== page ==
- Take up more than one seat on public transit.
- Manspread instead of crossing your legs.
- Don’t be afraid to interrupt people.
- Don’t apologize for anything.
- Use sexist and homophobic expletives.
- Use certain types of body contact (punches, body checks) with other guy friends.
- Put other men down for not doing these things.
- Date women, cat call women, hit on women at any opportunity, talk about women’s bodies, etc.
- Make the first move boldly [don’t ask for consent.]
And so on. In other words, these trans men were told that they were more likely to be accepted as men if they could act like a typical cishet dudebro–loud, obnoxious, inconsiderate, entitled, and sometimes violent. That many of these attitudes are the roots of discrimination in the West doesn’t matter; if you wanted to be seen as a guy, you had to uphold that system. Act like you’re owed more than others and you’ll fit right in. Punish anyone who disagrees. You know, be a man.
Part Two: Secure vs Toxic Masculinity
If toxic masculinity is the expression of one’s male gender norms at the expense of someone else, then secure masculinity is the expression of one’s male gender independently of other’s expectations. Toxic masculinity is notoriously fragile–it always has to be built on someone else’s back, and if there is no one to victimize, then one’s manhood is revoked. It manifests in many ways, like rating women on a 10-point scale (and verbalizing one’s opinion of a passerby loudly), policing any feminine-coded behaviour in other guys, asserting superiority through intimidation and violence, conscientiously interpreting any vaguely friendly gestures from women as invitations for sexual contact, or suggesting that men who do not participate in these behaviours aren’t “real” men.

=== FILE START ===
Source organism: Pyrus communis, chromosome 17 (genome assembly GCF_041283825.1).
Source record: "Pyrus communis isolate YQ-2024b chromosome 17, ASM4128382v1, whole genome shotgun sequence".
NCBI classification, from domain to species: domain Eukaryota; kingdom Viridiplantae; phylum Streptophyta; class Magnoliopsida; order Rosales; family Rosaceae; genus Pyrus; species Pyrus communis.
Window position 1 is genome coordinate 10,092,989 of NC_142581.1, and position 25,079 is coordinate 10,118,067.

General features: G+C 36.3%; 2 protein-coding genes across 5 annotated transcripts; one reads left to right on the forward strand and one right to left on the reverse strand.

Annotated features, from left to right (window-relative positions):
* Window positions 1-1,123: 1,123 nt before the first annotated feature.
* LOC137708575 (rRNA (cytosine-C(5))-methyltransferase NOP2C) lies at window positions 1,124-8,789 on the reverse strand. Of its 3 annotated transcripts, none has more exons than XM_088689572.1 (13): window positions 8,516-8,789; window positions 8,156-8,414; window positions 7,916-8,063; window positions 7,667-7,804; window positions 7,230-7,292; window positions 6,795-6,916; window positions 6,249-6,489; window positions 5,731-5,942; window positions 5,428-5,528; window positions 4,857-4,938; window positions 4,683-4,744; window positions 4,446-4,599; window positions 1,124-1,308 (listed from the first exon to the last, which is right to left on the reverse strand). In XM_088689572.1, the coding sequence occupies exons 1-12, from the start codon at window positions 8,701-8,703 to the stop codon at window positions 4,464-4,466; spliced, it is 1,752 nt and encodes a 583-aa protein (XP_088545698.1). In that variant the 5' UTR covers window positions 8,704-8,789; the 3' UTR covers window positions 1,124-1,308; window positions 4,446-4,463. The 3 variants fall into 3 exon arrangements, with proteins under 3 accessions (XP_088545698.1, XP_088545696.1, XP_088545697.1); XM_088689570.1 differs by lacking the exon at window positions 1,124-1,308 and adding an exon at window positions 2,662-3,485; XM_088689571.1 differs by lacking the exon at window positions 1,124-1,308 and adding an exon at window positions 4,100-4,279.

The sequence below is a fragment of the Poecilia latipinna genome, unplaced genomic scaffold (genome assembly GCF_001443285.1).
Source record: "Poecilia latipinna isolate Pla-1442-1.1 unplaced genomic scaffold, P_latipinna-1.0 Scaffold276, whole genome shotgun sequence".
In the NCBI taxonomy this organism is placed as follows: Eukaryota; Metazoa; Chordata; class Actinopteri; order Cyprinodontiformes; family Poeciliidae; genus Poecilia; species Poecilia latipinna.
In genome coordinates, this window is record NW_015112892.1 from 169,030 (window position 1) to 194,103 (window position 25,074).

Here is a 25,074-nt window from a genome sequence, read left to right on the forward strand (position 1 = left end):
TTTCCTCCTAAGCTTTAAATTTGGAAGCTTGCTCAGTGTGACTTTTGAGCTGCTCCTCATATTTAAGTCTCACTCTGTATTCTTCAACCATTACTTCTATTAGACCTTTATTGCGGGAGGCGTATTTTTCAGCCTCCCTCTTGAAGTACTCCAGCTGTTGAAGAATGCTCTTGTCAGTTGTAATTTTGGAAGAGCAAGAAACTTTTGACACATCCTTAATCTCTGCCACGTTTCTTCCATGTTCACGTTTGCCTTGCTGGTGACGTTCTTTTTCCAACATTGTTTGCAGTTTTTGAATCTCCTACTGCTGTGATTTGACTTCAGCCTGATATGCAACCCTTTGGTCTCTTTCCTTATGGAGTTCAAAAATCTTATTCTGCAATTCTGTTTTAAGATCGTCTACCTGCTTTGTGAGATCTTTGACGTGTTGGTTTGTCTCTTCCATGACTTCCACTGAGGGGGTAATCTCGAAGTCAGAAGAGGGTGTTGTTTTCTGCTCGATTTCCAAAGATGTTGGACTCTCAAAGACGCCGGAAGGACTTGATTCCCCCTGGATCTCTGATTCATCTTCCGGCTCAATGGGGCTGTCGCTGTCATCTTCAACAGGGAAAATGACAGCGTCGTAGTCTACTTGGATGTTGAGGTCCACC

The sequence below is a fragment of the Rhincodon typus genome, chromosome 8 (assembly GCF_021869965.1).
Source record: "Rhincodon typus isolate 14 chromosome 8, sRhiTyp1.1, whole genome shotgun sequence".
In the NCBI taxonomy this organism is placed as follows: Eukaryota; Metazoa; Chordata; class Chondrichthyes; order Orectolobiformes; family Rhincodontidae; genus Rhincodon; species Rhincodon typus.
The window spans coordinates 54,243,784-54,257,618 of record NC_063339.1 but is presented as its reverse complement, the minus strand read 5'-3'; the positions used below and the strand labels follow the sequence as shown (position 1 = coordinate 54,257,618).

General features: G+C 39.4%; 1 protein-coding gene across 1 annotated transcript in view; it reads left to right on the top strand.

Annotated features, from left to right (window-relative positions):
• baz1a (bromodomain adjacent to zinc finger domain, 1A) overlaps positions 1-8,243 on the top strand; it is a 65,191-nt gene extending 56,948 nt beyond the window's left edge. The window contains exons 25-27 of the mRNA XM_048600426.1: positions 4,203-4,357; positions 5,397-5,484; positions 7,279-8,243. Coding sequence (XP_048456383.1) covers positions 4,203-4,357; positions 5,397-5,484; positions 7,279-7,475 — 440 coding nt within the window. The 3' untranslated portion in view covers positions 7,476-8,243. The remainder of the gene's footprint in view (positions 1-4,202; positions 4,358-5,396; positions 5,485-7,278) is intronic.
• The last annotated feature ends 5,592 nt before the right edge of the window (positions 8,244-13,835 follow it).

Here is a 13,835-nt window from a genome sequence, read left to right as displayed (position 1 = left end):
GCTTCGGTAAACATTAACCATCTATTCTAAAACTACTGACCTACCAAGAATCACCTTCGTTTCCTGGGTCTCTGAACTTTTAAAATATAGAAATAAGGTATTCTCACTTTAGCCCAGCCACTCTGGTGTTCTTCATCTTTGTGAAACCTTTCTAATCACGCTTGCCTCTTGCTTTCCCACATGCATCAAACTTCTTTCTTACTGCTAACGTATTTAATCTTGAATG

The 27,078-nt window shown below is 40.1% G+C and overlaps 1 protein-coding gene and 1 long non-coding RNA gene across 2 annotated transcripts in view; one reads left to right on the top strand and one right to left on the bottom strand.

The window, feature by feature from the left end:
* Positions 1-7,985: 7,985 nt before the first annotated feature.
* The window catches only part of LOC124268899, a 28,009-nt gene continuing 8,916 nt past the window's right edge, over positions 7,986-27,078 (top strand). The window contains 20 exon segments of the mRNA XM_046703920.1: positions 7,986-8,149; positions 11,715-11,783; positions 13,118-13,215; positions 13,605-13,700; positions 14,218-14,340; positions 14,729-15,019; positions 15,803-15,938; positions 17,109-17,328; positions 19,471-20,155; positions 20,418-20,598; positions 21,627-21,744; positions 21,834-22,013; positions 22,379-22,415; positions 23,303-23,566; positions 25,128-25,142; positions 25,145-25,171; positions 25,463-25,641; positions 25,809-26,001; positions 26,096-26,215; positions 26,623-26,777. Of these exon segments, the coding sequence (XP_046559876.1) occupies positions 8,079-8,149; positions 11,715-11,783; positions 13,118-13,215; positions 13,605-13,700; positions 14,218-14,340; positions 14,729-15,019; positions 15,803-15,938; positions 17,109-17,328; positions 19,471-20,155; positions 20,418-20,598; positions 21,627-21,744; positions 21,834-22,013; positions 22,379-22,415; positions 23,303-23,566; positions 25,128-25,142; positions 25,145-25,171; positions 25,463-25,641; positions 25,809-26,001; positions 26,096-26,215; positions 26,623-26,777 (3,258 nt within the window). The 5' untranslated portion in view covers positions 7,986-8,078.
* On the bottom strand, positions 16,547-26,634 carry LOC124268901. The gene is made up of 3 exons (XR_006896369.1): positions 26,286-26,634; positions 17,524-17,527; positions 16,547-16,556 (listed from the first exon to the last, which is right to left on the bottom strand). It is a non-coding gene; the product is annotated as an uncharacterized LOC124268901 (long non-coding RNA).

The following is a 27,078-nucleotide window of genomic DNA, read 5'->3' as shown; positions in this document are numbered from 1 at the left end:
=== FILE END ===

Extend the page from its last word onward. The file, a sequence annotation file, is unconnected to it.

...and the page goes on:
Some men are aware of the costs of toxic masculinity. If they’re primarily concerned with the pressures it applies to other men, they might be the sort of “masculinist” that advocates for secure masculinity (i.e. not MRAs, who actively celebrate toxic masculinity). They might be male feminists if they are concerned about the costs for women. They could be both or neither. Regardless, some people, cis or trans, have figured out that it doesn’t have to be this way, so a conversation about secure masculinity starts.
In these trans masculine groups, the ensuing conversations are complicated by one very important factor: validation of our trans identities is often potent medicine to us, considering the number of people who try to hold our identities out of reach. So we will try a lot of different things to acquire confirmation.
Including upholding toxic masculinity, if it increases the odds that trans men’s identities as men will be validated.
If you were already aware of secure vs toxic masculinity dynamics, then you can spot the problem: toxic masculinity, by definition, has one’s identity constantly out of reach. It expects men to perpetually prove their manliness to everyone else, no matter how many times you’ve done it before. Instead of focusing on the fact that there’s always another attack on one’s manhood around the corner, these men focus on how good it feels to have your identity confirmed–even though the only reason it had to be confirmed was because someone else started to question it in the first place!